By KELLY CROW
The art market appears to be entering its Uneven Period. After climbing in sync for several seasons, the world's two chief auction houses are offering differing portraits of the art market: one rosy, the other blue.
Christie's International PLC said Monday it sold $3.5 billion of fine and decorative art in the first half of the year, up 11.2% from a year earlier. Christie's total included $2.8 billion in auction sales and $661.5 million in privately brokered art sales. Its private art sales were up 50% compared with the first half of 2011.
Big 2012 Art Sales
Take a look back at some of the top-selling pieces for the auction house so far in 2012.
Rival Sotheby's said it auctioned off $2.44 billion of art during the same period, down 15.8% from a year earlier despite a record-setting $119.9 million for Edvard Munch's "The Scream." It said it would release its consolidated sale totals next month.
The combination reflects the increasingly unsettled state of the art market lately, as billionaire collectors chase after the world's priciest masterpieces while collectors further down the food chain sneer at second-tier material that suddenly looks overpriced. More Asian collectors, who played such a huge role in this latest run-up, are also staying home, spooked by China's cooling economy.
Asia's economy already appears to be taking a toll: Christie's sales in Asia totaled $374.6 million during the first six months of the year, down 24% from the same period last year.
Steven Murphy, Christie's CEO, said the new Asian collectors are "maturing," so they are increasingly chasing pieces that fill gaps in their collection rather than going on carefree shopping sprees. Mr. Murphy said his salesrooms in New York and London also saw a 31% uptick in registered Asian bidders this season—a sign that some Asian collectors may be migrating to Western art categories while values for Asian art recalibrate.
Mr. Murphy said the house has no plans to pare down its staff or strategies in Asia. "There are still a lot of people to serve there," he said.
On Monday, worries about Asia's chilling effect on the international art market spurred Craig-Hallum Capital Group analyst George Sutton to lower Sotheby's rating to Hold from Buy. Mr. Sutton also cut his price target on Sotheby's target share price to $35 from $40 on valuation. Sotheby's shares closed Monday at $30.39, down 5.8% from close of trading Friday.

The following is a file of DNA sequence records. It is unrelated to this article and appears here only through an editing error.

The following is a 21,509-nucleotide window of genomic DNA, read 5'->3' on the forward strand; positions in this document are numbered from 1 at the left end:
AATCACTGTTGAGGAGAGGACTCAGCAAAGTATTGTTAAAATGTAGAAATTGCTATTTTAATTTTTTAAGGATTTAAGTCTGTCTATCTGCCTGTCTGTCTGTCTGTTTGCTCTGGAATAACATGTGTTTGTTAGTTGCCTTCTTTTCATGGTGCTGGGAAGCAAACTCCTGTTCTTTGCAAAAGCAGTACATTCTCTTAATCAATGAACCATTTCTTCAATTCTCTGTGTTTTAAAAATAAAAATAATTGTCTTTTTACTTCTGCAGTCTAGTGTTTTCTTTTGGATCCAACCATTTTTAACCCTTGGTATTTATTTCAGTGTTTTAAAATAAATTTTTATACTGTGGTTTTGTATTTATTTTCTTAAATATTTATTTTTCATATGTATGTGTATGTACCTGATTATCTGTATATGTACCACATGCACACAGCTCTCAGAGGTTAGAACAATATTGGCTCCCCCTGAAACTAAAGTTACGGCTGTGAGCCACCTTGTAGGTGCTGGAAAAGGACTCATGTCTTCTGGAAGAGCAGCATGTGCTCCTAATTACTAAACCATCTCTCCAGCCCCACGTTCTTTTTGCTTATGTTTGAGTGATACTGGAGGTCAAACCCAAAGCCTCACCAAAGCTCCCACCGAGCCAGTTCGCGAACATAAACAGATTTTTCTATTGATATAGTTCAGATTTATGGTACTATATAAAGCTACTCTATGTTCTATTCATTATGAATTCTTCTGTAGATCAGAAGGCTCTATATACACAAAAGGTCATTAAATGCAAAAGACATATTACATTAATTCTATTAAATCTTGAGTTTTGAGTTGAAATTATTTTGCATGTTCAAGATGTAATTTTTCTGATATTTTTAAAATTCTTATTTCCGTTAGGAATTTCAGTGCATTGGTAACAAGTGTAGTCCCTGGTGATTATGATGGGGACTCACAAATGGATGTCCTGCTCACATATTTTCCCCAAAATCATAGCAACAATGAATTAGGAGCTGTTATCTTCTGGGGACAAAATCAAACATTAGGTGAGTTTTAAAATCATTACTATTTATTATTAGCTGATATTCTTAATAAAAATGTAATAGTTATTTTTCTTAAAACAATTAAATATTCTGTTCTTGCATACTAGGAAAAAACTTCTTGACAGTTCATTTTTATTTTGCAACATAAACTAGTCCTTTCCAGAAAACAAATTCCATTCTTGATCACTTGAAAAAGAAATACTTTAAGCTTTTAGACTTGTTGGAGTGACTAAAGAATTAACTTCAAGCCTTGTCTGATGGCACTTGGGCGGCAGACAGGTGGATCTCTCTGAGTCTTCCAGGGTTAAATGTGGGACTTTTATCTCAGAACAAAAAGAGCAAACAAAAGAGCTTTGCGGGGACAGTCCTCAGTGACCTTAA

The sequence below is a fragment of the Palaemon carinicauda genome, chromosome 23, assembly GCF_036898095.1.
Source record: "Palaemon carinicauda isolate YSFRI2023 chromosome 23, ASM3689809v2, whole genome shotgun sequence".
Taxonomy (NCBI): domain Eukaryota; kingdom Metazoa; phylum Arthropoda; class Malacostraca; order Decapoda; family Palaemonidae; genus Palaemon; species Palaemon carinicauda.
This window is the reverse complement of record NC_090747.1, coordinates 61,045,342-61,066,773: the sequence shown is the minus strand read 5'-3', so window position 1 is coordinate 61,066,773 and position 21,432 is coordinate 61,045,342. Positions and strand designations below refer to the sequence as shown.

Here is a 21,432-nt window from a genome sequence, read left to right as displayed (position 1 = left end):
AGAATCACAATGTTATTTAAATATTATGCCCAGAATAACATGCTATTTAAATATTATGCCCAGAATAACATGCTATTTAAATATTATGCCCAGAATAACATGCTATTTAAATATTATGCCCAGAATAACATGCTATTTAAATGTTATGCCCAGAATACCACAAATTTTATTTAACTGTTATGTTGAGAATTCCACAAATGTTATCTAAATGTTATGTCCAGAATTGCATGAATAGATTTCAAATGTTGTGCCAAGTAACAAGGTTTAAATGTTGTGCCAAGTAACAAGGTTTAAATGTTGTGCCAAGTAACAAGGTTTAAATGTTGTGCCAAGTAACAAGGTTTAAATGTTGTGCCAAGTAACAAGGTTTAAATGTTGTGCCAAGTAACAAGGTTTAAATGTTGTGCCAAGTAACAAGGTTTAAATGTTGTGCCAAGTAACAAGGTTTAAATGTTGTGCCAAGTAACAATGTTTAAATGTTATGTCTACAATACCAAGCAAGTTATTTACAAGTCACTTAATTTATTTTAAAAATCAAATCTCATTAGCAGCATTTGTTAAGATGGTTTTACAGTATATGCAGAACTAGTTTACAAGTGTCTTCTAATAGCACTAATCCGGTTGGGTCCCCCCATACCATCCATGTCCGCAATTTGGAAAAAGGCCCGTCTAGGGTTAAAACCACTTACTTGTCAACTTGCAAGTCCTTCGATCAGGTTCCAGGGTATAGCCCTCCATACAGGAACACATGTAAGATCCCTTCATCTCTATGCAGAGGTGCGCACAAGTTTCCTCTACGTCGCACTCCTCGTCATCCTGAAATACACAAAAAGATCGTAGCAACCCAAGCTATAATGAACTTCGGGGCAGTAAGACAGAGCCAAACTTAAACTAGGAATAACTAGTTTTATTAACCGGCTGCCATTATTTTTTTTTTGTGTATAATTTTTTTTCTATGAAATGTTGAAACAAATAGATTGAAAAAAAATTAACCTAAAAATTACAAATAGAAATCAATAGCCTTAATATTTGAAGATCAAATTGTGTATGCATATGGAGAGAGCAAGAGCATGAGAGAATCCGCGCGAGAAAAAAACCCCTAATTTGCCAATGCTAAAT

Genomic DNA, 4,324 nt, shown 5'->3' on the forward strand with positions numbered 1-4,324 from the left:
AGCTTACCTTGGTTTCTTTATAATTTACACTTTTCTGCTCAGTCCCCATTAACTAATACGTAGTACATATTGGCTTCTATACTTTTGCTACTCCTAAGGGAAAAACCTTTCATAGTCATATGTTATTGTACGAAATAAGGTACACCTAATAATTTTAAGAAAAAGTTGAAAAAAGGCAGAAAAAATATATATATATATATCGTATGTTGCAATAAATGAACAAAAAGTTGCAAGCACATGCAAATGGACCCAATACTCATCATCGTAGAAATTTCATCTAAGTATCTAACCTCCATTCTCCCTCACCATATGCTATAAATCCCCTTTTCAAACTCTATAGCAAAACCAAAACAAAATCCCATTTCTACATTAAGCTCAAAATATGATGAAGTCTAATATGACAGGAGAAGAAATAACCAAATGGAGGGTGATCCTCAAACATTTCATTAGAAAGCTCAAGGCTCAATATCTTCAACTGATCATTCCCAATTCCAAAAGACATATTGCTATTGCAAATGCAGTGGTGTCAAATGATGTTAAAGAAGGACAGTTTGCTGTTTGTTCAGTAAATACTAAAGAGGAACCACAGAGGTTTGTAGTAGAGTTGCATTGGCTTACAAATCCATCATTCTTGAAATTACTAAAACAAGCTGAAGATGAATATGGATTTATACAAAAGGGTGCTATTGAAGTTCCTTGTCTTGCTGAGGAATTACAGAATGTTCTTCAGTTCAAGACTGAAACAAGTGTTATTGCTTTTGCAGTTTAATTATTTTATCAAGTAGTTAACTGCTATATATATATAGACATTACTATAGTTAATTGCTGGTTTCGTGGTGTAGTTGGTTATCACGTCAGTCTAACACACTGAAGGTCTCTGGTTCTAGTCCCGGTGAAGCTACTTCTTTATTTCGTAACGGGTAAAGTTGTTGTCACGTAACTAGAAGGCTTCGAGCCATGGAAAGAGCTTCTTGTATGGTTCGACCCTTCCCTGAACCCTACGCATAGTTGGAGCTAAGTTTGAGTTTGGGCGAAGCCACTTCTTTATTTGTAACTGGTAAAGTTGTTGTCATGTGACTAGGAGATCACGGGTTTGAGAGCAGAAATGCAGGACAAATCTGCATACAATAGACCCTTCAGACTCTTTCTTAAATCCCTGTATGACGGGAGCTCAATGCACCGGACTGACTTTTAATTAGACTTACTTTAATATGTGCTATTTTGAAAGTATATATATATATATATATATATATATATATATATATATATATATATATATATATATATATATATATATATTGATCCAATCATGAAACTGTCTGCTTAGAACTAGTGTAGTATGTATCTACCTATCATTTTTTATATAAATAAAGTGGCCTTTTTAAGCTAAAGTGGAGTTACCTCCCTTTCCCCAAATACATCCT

Sotheby's declined to comment on the downgrade.
Mr. Sutton said he didn't think the market cycle had reached its peak, but he said top collectors—and auction houses—will continue to focus on acquiring trophies at the expense of everything else. "If you've got the world's best Picasso, now might be the time to sell it," he added, "but if you've only got a second-tier Picasso, maybe not."
Dealers say they are experiencing a similar bout of pickiness from collectors at all price levels. In May, dealers exhibiting contemporary art at Art HK in Hong Kong said they found buyers quickly for their best few pieces yet struggled to unload the rest.
For now, the collective portrait of the art market will likely remain as mottled as a Monet. In terms of art categories, Christie's sold $921.8 million in postwar and contemporary art, up 31% from a year ago; $676.7 million in Impressionist and modern art, up 4%; and $303.5 million in jewelry, up 26%.
Old Masters, typically a steady segment of the marketplace that includes European artists from the Renaissance era like Rembrandt and Tintoretto, enjoyed a robust season. Christie's said it sold $114.7 million worth of Old Masters and 19th century art, up 48% from a year ago.
During the first half of the year at Christie's, collectors from Europe bought $1.4 billion of art, up 11% from a year ago, while American bidders bought $1 billion in art, up 12%.
So far, Christie's biggest sales for the year include Mark Rothko's $86.9 million "Orange, Red, Yellow," and Yves Klein's $36.7 million "The Pink of Blue," along with works by Francis Bacon, Henry Moore, and Jackson Pollock.
Besides "The Scream," Sotheby's priciest pieces of the season included Joan Miró's $36.9 million "Blue Star" and Jean-Michel Basquiat's $8.7 million "Warrior."
The art market will undergo its next major test during a series of auctions in New York this fall.
Write to Kelly Crow at firstname.lastname@example.org